A lesson on Loldog and Lolcat macros - history, pidgin english, etc.

    • Gold Top Dog

    A lesson on Loldog and Lolcat macros - history, pidgin english, etc.

    [linkhttp://www.dashes.com/anil/2007/04/cats-can-has-gr.html]Cats Can Has Grammar[/link]
    If you spend any time at all observing net culture, then you'll have been unable to miss the recent explosion in popularity of [linkhttp://en.wikipedia.org/wiki/Lolcat]lolcats[/link]. This relatively recent phenomenon is the convention of taking pictures of cute animals, most frequently cats, and overlaying absurdist captions on the images.
    The core behavior has existed for some time; "[linkhttp://en.wikipedia.org/wiki/Image_macro]Image macro[/link]" is a generic term for this kind of folk art, and cats have always featured heavily in these types of Internet in-jokes. But a few distinct categories have sprung up that have helped amplify and popularize the phenomenon.

    • Invisible Item. Variations on the seminal [linkhttp://www.flickr.com/search/?q=invisible%20bike&w=all]Invisible Bike[/link], these are images of cats, usually in midair, with captions that prompt us to fill in imaginary objects or actions that complete the scene. There's something brilliant to these images, speaking to our mind's ability to intuitively extrapolate unseen details.

    • Kitty Pidgin. And finally, the newly dominant lolcats, of the family [linkhttp://icanhascheezburger.wordpress.com/]I Can Has Cheezeburger?[/link] These seem to be spawning nearly infinite variations, and have exploded in popularity since being named "lolcats" instead of the more general "image macro" or "cat macro".

    The rise of these new subspecies of lolcats are particularly interesting to me because "I can has cheezeburger?" has a fairly consistent grammar. I wasn't sure this was true until I realized that it's possible to get cat-speak wrong.
    Incorrect kitty pidgin jumped to my attention the first time I saw [linkhttp://icanhascheezburger.wordpress.com/2007/02/07/the-spice-must-flow/]a reference to Dune[/link] being used with a lolcat image. The caption on the linked version of the image, "The spice must flow." is fine, if not particularly cat-like. But the caption on the version I saw first was [linkhttp://rev-jo.livejournal.com/132404.html]much more verbose[/link]: "I are dunecat. I controls the spice, I controls the universe." Besides being an awkward attempt at overexplaining the punchline (I've never read Dune or seen the film, but the joke is obvious) this was just all wrong. The fact that we can tell no cat would talk like this shows that kitty pidgin is actually quite consistent.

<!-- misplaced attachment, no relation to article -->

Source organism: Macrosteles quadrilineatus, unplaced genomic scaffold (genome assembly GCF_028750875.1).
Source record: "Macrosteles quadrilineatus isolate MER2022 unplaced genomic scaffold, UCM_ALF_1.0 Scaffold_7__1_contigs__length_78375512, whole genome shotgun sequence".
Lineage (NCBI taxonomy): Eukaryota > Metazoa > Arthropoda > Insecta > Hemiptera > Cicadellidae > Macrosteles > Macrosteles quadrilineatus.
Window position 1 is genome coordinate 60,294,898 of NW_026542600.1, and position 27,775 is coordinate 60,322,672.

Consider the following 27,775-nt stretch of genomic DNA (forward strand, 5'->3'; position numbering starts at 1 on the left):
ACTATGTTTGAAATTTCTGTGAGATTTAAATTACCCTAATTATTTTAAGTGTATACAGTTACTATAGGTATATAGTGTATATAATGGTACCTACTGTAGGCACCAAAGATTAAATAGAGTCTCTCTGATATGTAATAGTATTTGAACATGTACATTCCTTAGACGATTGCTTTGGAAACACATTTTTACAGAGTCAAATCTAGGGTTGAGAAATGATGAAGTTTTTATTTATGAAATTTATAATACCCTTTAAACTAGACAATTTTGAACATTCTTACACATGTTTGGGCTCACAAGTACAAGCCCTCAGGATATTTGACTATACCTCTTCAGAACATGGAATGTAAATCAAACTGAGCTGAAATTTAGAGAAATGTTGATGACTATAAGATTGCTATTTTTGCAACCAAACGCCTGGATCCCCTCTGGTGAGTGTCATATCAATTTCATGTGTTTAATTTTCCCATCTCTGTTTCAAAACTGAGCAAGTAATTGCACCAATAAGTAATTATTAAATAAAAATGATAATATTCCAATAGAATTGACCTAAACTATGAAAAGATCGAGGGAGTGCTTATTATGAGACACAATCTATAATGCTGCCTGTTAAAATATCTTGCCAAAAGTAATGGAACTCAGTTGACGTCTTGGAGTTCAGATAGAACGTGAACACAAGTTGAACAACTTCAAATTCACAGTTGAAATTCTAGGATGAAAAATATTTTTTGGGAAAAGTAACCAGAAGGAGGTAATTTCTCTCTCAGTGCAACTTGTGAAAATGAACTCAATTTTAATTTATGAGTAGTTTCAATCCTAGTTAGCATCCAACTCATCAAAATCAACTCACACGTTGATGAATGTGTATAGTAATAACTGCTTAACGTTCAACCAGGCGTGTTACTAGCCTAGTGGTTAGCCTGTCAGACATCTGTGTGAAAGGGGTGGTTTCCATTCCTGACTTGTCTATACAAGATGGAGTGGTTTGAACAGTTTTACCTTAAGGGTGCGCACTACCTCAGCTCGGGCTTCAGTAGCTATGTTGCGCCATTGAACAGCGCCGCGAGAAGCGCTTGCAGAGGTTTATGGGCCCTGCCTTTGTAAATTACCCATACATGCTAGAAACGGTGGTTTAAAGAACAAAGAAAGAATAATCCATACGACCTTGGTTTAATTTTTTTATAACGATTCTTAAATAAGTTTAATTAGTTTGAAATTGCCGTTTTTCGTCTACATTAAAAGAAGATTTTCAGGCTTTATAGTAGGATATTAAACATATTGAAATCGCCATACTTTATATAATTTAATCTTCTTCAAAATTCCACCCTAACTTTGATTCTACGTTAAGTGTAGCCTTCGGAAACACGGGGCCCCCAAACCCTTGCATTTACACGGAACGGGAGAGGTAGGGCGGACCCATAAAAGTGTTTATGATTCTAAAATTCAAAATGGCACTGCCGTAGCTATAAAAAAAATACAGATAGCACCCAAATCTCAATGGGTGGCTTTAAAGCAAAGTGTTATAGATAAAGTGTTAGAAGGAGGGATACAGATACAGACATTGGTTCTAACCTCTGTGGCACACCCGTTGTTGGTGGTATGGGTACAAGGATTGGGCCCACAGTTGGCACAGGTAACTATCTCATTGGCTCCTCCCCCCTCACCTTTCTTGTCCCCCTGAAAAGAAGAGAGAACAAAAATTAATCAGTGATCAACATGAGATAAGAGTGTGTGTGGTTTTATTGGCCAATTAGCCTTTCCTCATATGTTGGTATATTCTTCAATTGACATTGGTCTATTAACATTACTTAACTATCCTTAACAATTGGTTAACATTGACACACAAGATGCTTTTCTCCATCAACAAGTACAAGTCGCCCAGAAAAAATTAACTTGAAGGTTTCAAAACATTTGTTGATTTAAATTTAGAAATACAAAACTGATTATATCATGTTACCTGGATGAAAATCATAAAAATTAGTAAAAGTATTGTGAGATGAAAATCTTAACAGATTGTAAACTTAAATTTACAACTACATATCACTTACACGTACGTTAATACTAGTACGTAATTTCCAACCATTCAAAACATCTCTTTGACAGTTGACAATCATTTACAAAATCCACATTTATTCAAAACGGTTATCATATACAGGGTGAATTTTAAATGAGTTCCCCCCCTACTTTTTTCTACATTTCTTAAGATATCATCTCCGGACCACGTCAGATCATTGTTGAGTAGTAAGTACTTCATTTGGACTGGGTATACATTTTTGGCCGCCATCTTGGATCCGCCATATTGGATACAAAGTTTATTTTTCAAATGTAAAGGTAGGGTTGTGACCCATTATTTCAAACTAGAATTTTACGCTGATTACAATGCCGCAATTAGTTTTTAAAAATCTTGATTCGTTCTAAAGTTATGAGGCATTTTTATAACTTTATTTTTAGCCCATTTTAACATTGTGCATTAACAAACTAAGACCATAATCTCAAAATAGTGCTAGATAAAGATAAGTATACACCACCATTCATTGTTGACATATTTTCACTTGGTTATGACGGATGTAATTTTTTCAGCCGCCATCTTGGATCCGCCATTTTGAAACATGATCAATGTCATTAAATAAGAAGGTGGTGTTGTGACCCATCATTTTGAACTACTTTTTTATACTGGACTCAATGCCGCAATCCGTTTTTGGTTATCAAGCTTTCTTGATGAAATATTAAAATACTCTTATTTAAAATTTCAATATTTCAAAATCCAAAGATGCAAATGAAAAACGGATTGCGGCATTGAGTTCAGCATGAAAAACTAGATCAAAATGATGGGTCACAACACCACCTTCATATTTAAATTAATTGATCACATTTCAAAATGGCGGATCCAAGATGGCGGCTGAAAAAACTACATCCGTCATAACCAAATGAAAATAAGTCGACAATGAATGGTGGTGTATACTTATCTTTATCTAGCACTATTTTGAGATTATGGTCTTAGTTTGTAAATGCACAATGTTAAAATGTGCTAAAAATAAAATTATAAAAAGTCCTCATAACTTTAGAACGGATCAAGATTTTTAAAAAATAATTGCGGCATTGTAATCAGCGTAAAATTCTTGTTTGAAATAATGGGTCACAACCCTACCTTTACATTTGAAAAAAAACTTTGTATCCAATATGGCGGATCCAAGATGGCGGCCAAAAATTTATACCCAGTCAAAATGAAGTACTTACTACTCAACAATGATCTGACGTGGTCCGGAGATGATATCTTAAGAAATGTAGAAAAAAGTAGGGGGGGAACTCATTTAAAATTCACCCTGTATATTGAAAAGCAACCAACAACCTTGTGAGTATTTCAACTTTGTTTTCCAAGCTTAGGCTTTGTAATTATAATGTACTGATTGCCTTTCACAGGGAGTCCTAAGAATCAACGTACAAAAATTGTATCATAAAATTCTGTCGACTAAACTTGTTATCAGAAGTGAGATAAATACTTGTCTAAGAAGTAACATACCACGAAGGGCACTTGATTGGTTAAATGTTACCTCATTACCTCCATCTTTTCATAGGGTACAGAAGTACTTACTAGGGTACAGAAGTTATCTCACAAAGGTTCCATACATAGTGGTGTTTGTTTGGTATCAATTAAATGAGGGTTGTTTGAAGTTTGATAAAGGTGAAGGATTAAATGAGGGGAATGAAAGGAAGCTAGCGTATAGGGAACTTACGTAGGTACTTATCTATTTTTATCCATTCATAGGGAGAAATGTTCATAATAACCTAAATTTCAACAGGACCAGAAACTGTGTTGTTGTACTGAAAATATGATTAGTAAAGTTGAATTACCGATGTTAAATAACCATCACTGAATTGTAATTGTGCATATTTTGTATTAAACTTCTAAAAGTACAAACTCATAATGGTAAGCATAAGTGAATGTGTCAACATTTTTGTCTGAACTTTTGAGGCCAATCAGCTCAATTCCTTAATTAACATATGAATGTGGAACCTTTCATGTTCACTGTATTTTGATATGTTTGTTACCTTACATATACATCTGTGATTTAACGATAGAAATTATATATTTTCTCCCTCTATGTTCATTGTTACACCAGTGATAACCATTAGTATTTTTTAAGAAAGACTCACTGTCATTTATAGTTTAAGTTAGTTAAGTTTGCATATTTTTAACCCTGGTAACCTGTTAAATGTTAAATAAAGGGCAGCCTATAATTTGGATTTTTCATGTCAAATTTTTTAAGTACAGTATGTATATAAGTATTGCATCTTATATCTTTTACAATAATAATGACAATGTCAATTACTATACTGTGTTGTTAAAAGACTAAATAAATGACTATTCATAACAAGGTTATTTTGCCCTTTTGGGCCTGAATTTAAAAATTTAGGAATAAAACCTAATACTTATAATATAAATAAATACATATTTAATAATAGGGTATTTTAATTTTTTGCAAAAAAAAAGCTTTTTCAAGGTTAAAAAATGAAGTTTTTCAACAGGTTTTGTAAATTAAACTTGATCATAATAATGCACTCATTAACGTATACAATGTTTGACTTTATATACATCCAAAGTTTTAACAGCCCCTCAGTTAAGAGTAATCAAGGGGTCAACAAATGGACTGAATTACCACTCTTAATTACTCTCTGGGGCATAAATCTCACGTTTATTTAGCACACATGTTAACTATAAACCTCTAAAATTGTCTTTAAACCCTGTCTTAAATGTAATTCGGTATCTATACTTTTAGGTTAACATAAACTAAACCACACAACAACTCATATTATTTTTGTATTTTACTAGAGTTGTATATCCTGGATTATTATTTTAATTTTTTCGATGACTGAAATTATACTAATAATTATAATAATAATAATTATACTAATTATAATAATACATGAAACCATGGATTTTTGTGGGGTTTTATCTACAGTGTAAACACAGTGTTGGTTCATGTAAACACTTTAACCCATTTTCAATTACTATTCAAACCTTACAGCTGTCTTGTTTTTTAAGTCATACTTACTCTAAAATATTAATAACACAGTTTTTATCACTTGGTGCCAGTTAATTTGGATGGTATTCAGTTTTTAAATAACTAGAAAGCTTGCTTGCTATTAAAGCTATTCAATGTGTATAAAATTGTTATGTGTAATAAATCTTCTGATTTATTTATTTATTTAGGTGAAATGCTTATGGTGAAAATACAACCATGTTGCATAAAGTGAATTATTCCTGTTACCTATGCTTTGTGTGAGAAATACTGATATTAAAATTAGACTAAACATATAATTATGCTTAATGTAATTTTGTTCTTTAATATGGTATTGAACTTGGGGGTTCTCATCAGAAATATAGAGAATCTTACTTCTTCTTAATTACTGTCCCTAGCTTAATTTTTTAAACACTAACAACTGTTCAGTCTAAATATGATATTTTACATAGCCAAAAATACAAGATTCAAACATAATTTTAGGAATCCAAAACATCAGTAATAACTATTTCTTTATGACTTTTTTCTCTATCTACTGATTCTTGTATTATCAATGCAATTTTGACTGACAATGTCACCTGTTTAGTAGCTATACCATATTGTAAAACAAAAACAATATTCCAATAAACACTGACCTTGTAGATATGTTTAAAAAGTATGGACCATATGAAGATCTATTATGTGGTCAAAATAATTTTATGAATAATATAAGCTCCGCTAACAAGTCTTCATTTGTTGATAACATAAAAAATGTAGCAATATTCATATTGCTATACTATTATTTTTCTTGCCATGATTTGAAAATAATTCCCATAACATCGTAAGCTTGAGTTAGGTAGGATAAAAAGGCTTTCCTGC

I was having a conversation with [linkhttp://en.wikipedia.org/wiki/Ben_Cerveny]Ben[/link] and [linkhttp://btrott.vox.com/]Ben[/link] a few weeks ago where I suggested this consistent grammar for lolcats could be a "cweeole". Knowing a [linkhttp://www.dashes.com/anil/2007/04/22/pidgins_and_cre]bit more[/link] about such things now, I realize this isn't a creole but more likely a [linkhttp://en.wikipedia.org/wiki/Pidgin]pidgin[/link] language, used to help cats talk to humans. And since "pidgin" is already a cutesy spelling of a mispronunciation, there doesn't seem to be any really cute way to rename it to reflect its uniqueness. "Kitty pidgin" might be the closest thing we have to a name for this new language.
    There's a consistent visual vocabulary to the construct, as well. If it ain't Impact or Arial Black or some other nondescript sans serif font, it ain't lolcat. White letters with a black outline are a must. But codifying a design guide for lolcats is well beyond my abilities.
    Unfortunately, the evolution of these grammars online can be very difficult to track down; This kind of nascent web culture is generally frowned upon by Wikipedia (witness the deletion of the [linkhttp://en.wikipedia.org/wiki/Im_in_ur_base_killin_ur_d00dz]I'm in ur base[/link] article since the [linkhttp://ask.metafilter.com/47041/I-am-in-ur-webz-aksin-ur-questins]Ask MetaFilter thread[/link] just a few months ago) and there are no other sites designed to collect definitive collaborative reference material. It's going to take time to document kitty pidgin with any degree of accuracy.
    I've just started bouncing the idea of kitty pidgin off of [linkhttp://en.wikipedia.org/wiki/Erin_McKean]Erin[/link] and [linkhttp://www.doubletongued.org/]Grant[/link], two of my favorite word experts, but I'm confident that someday we'll have kitty pidgin dictionaries. Perhaps we'll even get all the niceties that Klingon and Elmer Fudd-speak enjoy, like a Google translation, a Microsoft Word dictionary, or a cat-native version of the Bible or Shakespeare.
    • Gold Top Dog
    Thanks! I just met with an artist yesterday who is also a programmer. He has a whole lecture on lolcats to introduce programming languages and actually teaches a little program for generating lolcat lingo. I was able to follow what he was saying because of your posts here ... so thanks! You made I can has intelligence! [:D]
    • Puppy

    Nice article

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